After riding a 500 in 1987, Ward raced a 125 for Team USA in 1988!
Adam Duckworth Photo
As most of you know, 1986 was a special year for Team USA, but Ward was not part of it, as Honda riders again took up every spot. But when the MX des Nations finally came to the U.S. in 1987 at Unadilla, Ward got the nod on the 500, along with Johnson (now on a 250 Honda) and Bob Hannah (Suzuki RM125). Ward went 3-2 in his class in the deep mud, helping individual winner Johnson and 125cc surprise Hannah to another Team USA win. The streak, going back to 1981, was now at seven straight for the Motocross des Nations.
In 1988 the race went to Villars-sous-Écot, France, and Ward was asked to ride the 125, as Johnson would be on a 250, and Ron Lechien—Ward's much bigger, heavier Kawasaki teammate—was asked to ride the 500. Wardy, by then a multi-time SX and 250 MX champion, accepted the job of riding the smaller bike, and he went out and won the 125 class, his 2-1 besting the rest of the world—including the young French hero Jean-Michel Bayle, winner of the first moto.
The next year, the race returned to Gaildorf, Germany, and Ward opened the proceedings with a solid win on his 500 against three-time FIM 500cc World Champion David Thorpe, a man who certainly had vengeance on his mind. In the last moto Ward overcame some bike problems to card an eighth and ensure yet another Team USA win—now nine in a row.
No matter the conditions, bikes, eras, rules or location, Jeff Ward answered the call.
Palu Buckley Photo
Jeff Ward's last tour of duty with Team USA—a record seventh in the MXdN and ninth (another record) including the Trophee races—came in 1990 in Vimmerby, Sweden. He held up his end up in the first moto, scoring second behind Jacky Martens, but a shock problem in the last moto left it all in the hands of the #2 man on this list, Jeff Stanton. Stanton came through to wrap up yet another Team USA win. The streak was now at ten, and Ward played a direct part in seven of those triumphs.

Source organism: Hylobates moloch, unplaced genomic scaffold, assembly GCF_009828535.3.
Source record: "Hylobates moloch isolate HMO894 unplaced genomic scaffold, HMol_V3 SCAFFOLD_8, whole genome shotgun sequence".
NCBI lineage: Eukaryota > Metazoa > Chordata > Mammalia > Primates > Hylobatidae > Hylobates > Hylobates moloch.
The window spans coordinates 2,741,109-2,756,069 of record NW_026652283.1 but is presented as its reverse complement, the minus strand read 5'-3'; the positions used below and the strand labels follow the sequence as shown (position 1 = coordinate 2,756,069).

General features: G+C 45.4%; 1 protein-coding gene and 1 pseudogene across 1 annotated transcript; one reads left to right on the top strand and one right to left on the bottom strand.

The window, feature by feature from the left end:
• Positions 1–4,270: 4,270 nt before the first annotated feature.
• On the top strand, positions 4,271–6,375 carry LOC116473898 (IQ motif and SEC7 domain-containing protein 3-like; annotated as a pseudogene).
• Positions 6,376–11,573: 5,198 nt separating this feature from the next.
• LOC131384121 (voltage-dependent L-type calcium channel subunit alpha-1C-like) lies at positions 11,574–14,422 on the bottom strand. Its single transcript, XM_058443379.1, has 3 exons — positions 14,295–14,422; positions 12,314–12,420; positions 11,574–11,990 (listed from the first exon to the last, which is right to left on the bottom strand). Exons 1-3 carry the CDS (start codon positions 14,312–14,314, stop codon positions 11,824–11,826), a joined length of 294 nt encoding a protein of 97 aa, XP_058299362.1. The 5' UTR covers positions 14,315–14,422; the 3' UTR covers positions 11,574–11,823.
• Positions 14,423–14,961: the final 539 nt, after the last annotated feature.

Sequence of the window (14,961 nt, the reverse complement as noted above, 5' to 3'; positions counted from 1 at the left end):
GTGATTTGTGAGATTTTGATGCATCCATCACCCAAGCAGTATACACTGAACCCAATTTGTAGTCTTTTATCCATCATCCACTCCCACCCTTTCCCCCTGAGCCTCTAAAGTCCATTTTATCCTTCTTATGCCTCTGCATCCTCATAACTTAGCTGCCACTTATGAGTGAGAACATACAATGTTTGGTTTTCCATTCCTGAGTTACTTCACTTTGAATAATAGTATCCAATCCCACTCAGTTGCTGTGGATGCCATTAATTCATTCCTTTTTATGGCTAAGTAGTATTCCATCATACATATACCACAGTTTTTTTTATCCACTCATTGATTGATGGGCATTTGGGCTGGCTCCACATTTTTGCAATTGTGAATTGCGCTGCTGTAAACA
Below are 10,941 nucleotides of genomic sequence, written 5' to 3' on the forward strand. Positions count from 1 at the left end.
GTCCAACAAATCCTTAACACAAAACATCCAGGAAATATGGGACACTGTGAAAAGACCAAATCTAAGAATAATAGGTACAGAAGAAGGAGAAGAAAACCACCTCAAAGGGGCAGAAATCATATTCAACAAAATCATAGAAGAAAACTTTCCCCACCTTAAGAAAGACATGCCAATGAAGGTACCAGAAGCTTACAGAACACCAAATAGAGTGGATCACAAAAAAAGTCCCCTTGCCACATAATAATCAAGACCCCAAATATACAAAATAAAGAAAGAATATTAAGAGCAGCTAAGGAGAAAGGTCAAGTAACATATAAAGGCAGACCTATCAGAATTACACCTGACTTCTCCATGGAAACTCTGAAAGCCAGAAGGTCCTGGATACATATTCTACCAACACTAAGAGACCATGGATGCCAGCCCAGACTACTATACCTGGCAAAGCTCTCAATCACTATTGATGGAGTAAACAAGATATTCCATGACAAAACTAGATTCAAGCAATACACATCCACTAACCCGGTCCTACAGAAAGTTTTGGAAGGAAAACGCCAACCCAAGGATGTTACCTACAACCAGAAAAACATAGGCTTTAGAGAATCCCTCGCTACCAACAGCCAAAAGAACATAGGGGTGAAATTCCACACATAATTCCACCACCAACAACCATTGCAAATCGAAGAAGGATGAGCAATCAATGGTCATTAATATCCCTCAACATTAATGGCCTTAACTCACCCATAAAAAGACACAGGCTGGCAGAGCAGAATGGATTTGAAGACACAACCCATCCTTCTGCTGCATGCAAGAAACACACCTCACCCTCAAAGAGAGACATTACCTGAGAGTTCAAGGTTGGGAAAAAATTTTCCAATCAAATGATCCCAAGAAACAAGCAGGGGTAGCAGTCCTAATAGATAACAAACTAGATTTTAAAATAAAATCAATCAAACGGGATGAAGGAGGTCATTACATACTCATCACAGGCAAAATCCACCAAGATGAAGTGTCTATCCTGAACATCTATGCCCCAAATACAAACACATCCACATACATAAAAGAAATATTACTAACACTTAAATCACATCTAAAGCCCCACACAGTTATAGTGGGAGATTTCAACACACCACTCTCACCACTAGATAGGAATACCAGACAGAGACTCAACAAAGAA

In the course of Team USA history, we've seen exceptional athletes do extraordinary things. Danny “Magoo” Chandler won all four motos one year in the MX and Trophee des Nations. Ryan Villopoto beat the world—twice—on a 250F. Ricky Carmichael was the individual overall winner on four different occasions. But what Jeff Ward did over the course of nearly a decade was both exceptional and extraordinary.
For his years of service and his success as a member of Team USA, we're proud to rank Jeff Ward #1 on our list of the Top 25 Team USA riders of all time.
Thanks for reading. Go Team USA!
The good soldier.
Racer X Archives
#7 Ryan Villopoto
#8 Ricky Carmichael
#9 Jeff Emig
#10 Ryan Dungey
#11 Broc Glover
#12 Mike Kiedrowski
#13 Ron Lechien
#14 Ivan Tedesco
#15 Jeremy McGrath
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Jean-Michel Bayle, the iconic superstar of yesteryear, raced motocross for the first time in twenty-one years at the Vets MXdN in England. Page 126.